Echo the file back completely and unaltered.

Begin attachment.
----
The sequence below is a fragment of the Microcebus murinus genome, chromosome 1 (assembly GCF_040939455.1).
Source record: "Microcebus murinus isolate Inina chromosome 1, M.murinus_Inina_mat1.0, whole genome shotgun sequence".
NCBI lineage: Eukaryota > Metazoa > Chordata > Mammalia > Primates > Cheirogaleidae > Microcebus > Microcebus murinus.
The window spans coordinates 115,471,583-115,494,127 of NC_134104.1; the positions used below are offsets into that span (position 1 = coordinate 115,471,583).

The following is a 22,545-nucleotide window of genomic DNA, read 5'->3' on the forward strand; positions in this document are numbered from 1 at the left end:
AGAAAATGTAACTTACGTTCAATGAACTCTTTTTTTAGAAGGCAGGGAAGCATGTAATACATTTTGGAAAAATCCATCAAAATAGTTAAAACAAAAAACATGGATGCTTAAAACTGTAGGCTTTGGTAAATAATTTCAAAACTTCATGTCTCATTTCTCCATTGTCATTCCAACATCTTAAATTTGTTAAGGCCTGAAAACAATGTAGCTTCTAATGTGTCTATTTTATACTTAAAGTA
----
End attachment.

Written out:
The sequence below is a fragment of the Microcebus murinus genome, chromosome 1 (assembly GCF_040939455.1).
Source record: "Microcebus murinus isolate Inina chromosome 1, M.murinus_Inina_mat1.0, whole genome shotgun sequence".
NCBI lineage: Eukaryota > Metazoa > Chordata > Mammalia > Primates > Cheirogaleidae > Microcebus > Microcebus murinus.
The window spans coordinates 115,471,583-115,494,127 of NC_134104.1; the positions used below are offsets into that span (position 1 = coordinate 115,471,583).

The following is a 22,545-nucleotide window of genomic DNA, read 5'->3' on the forward strand; positions in this document are numbered from 1 at the left end:
AGAAAATGTAACTTACGTTCAATGAACTCTTTTTTTAGAAGGCAGGGAAGCATGTAATACATTTTGGAAAAATCCATCAAAATAGTTAAAACAAAAAACATGGATGCTTAAAACTGTAGGCTTTGGTAAATAATTTCAAAACTTCATGTCTCATTTCTCCATTGTCATTCCAACATCTTAAATTTGTTAAGGCCTGAAAACAATGTAGCTTCTAATGTGTCTATTTTATACTTAAAGTA